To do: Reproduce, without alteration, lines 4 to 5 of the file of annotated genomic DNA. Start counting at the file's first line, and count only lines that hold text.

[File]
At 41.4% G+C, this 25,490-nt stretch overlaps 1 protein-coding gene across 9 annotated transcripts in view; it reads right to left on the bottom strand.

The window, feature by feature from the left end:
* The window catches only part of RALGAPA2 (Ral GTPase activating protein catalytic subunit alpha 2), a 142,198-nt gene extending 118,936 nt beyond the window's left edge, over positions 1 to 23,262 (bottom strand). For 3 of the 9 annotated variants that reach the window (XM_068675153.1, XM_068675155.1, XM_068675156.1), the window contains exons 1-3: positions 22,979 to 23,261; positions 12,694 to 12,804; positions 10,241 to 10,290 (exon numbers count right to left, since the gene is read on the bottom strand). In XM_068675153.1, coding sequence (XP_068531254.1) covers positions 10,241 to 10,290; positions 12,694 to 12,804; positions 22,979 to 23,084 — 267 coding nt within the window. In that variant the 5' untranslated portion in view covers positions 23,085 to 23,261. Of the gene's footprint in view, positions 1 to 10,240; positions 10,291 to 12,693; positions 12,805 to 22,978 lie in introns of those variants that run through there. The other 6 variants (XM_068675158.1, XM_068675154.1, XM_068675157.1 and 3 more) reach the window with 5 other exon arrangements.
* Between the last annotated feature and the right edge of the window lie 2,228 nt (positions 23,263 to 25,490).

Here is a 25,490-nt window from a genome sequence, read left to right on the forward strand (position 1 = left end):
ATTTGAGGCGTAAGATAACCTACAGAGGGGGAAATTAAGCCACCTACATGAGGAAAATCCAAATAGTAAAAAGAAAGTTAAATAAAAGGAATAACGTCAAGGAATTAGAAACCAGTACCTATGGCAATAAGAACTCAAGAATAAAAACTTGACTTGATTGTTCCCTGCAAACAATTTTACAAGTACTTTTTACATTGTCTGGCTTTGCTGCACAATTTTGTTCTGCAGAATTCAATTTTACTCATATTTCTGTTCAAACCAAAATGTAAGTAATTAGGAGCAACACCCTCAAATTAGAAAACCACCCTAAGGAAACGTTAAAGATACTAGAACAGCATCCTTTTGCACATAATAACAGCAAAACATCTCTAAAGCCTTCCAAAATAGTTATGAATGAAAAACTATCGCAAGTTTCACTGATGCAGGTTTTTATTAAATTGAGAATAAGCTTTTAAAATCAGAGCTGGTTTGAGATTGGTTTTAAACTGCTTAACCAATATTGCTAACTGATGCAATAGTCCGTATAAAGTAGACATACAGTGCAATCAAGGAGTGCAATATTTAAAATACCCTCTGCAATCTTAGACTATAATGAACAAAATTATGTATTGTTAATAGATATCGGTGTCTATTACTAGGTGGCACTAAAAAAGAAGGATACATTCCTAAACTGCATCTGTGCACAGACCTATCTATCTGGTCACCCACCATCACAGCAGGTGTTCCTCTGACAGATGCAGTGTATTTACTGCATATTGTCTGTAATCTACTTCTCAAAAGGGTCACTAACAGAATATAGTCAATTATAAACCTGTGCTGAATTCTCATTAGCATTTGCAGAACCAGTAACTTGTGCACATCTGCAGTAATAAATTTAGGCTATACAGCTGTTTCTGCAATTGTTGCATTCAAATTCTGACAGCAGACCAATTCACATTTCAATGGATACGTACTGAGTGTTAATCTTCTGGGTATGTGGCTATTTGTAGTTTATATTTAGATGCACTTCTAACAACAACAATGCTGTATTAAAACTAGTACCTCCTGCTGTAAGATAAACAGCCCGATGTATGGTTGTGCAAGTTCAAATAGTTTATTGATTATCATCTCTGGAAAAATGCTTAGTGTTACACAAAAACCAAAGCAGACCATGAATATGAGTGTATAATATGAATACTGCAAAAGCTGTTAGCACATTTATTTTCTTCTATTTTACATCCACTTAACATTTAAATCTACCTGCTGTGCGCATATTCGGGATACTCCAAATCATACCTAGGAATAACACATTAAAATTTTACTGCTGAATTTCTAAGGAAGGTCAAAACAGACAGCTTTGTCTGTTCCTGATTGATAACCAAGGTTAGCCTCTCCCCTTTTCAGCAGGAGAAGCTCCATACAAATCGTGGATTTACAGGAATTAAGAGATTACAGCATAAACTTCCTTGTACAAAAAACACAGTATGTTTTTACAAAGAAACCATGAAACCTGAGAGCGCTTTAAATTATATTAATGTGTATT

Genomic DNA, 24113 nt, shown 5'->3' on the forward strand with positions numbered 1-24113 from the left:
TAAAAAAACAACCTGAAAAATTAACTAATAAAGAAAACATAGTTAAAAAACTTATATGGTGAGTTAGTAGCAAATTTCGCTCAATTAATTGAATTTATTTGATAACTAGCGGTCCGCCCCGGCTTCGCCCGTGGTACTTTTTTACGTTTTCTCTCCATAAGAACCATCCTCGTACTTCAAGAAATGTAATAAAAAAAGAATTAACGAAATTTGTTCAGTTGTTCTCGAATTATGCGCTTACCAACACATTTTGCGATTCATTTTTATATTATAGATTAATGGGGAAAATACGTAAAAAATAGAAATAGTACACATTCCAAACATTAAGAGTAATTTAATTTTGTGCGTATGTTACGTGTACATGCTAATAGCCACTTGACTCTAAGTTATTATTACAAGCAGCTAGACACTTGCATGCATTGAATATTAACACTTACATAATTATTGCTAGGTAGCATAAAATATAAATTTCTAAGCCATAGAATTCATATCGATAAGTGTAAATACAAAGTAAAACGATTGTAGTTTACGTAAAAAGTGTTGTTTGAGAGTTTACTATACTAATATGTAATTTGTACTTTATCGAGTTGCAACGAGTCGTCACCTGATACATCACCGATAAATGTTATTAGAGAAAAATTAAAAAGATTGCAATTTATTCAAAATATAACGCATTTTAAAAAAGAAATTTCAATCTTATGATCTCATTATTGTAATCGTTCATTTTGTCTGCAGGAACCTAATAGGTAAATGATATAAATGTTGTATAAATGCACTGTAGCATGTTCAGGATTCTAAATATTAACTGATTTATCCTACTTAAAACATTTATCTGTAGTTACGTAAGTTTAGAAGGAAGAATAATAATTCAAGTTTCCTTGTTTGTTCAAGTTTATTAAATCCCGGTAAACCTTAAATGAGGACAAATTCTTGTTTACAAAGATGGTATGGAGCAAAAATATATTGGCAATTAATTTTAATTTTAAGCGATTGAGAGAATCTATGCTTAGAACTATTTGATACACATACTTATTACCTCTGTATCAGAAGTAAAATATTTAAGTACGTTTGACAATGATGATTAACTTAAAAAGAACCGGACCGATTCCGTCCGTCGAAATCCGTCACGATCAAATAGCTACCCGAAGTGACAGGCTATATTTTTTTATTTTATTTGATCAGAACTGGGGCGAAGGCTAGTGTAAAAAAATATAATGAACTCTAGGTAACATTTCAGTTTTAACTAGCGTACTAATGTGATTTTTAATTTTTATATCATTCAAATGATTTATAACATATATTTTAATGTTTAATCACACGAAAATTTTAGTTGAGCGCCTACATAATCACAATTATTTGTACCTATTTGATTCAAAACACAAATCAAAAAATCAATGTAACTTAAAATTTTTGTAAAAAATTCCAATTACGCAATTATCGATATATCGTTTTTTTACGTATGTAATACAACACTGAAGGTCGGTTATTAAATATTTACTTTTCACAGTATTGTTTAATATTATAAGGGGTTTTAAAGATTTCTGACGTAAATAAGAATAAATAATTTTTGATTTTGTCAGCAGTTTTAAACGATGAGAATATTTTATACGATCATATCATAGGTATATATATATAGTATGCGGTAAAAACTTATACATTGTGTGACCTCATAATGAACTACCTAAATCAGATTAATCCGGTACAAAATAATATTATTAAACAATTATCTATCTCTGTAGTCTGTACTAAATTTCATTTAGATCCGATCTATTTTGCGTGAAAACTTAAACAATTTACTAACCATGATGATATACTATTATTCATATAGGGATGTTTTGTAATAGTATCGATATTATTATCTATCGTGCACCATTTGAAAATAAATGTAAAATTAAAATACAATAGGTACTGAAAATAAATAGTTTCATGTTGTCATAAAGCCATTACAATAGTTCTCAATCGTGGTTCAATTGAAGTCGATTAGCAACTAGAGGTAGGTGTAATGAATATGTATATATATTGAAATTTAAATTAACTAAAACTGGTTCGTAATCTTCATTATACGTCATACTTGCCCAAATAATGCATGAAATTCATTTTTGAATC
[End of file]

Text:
* Between the last annotated feature and the right edge of the window lie 2,228 nt (positions 23,263 to 25,490).

Here is a 25,490-nt window from a genome sequence, read left to right on the forward strand (position 1 = left end):